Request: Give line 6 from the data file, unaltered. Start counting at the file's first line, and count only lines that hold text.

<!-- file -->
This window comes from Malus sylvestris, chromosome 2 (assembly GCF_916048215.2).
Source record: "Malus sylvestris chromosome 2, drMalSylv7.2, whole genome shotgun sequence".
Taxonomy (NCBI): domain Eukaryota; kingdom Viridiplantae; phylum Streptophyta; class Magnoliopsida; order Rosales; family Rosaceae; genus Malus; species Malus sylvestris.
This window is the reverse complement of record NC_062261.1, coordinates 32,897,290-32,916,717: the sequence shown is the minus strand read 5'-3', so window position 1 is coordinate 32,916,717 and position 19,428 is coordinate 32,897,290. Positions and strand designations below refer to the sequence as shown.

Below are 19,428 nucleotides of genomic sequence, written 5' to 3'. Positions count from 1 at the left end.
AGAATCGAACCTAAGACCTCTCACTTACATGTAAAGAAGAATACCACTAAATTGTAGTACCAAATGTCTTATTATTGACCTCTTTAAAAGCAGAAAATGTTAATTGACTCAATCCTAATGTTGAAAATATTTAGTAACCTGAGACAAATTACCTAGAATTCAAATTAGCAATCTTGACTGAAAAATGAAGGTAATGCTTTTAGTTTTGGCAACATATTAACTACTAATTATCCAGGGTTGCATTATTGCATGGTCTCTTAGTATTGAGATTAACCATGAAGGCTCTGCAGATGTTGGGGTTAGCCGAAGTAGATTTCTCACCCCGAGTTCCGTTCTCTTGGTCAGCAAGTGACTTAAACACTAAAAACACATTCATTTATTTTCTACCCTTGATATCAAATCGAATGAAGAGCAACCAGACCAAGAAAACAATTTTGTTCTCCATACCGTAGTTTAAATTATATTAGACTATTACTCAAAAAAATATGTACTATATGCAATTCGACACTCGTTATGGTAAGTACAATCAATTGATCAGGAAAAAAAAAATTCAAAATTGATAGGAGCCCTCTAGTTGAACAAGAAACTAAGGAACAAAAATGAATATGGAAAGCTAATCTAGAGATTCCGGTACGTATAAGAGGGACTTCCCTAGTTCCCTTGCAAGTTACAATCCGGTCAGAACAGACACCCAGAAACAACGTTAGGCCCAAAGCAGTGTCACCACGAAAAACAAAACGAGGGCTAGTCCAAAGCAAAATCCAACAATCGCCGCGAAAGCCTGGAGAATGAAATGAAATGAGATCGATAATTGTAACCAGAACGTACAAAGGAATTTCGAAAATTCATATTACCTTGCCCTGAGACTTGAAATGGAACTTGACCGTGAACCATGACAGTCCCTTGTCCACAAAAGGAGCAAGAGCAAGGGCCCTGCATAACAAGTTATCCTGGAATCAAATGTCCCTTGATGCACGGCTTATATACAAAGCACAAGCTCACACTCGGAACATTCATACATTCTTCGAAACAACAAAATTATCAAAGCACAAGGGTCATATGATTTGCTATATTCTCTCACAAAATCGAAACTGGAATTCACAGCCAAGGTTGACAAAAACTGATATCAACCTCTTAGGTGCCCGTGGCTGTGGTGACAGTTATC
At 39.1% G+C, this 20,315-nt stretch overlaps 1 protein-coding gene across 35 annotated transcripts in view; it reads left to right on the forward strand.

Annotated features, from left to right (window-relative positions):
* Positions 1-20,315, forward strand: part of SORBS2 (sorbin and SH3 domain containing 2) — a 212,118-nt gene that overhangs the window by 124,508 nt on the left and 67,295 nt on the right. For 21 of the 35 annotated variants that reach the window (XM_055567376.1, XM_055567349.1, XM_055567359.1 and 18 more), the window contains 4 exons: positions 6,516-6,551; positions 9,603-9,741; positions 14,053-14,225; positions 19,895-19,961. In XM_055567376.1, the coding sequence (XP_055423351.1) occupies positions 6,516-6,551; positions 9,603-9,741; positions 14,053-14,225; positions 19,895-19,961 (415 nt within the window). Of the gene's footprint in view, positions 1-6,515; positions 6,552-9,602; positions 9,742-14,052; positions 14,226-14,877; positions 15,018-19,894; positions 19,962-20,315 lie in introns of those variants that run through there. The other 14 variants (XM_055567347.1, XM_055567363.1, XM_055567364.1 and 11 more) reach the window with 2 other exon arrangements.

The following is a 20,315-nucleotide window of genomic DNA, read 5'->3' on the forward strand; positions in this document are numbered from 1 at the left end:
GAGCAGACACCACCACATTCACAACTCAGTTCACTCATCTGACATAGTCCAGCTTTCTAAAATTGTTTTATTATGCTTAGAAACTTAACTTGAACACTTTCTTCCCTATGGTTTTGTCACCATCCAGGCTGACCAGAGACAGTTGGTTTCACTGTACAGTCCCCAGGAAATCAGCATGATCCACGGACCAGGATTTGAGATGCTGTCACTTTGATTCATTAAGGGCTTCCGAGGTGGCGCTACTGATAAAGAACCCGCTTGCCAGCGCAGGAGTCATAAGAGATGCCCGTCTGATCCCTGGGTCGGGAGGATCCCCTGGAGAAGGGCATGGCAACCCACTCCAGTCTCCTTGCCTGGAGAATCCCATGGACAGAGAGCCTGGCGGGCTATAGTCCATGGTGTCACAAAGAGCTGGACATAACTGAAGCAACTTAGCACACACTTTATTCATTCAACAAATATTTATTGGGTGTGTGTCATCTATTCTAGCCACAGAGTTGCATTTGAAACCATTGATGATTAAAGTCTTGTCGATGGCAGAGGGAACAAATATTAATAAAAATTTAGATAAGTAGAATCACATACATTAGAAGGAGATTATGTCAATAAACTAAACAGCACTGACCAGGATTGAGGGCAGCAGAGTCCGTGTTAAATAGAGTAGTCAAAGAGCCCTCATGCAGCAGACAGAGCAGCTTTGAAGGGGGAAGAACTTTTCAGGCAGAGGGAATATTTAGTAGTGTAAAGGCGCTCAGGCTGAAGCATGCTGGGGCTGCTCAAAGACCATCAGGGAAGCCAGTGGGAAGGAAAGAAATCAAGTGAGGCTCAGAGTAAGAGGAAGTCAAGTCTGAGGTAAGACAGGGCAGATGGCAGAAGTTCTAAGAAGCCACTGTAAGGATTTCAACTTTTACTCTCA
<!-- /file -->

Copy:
AGAATCGAACCTAAGACCTCTCACTTACATGTAAAGAAGAATACCACTAAATTGTAGTACCAAATGTCTTATTATTGACCTCTTTAAAAGCAGAAAATGTTAATTGACTCAATCCTAATGTTGAAAATATTTAGTAACCTGAGACAAATTACCTAGAATTCAAATTAGCAATCTTGACTGAAAAATGAAGGTAATGCTTTTAGTTTTGGCAACATATTAACTACTAATTATCCAGGGTTGCATTATTGCATGGTCTCTTAGTATTGAGATTAACCATGAAGGCTCTGCAGATGTTGGGGTTAGCCGAAGTAGATTTCTCACCCCGAGTTCCGTTCTCTTGGTCAGCAAGTGACTTAAACACTAAAAACACATTCATTTATTTTCTACCCTTGATATCAAATCGAATGAAGAGCAACCAGACCAAGAAAACAATTTTGTTCTCCATACCGTAGTTTAAATTATATTAGACTATTACTCAAAAAAATATGTACTATATGCAATTCGACACTCGTTATGGTAAGTACAATCAATTGATCAGGAAAAAAAAAATTCAAAATTGATAGGAGCCCTCTAGTTGAACAAGAAACTAAGGAACAAAAATGAATATGGAAAGCTAATCTAGAGATTCCGGTACGTATAAGAGGGACTTCCCTAGTTCCCTTGCAAGTTACAATCCGGTCAGAACAGACACCCAGAAACAACGTTAGGCCCAAAGCAGTGTCACCACGAAAAACAAAACGAGGGCTAGTCCAAAGCAAAATCCAACAATCGCCGCGAAAGCCTGGAGAATGAAATGAAATGAGATCGATAATTGTAACCAGAACGTACAAAGGAATTTCGAAAATTCATATTACCTTGCCCTGAGACTTGAAATGGAACTTGACCGTGAACCATGACAGTCCCTTGTCCACAAAAGGAGCAAGAGCAAGGGCCCTGCATAACAAGTTATCCTGGAATCAAATGTCCCTTGATGCACGGCTTATATACAAAGCACAAGCTCACACTCGGAACATTCATACATTCTTCGAAACAACAAAATTATCAAAGCACAAGGGTCATATGATTTGCTATATTCTCTCACAAAATCGAAACTGGAATTCACAGCCAAGGTTGACAAAAACTGATATCAACCTCTTAGGTGCCCGTGGCTGTGGTGACAGTTATC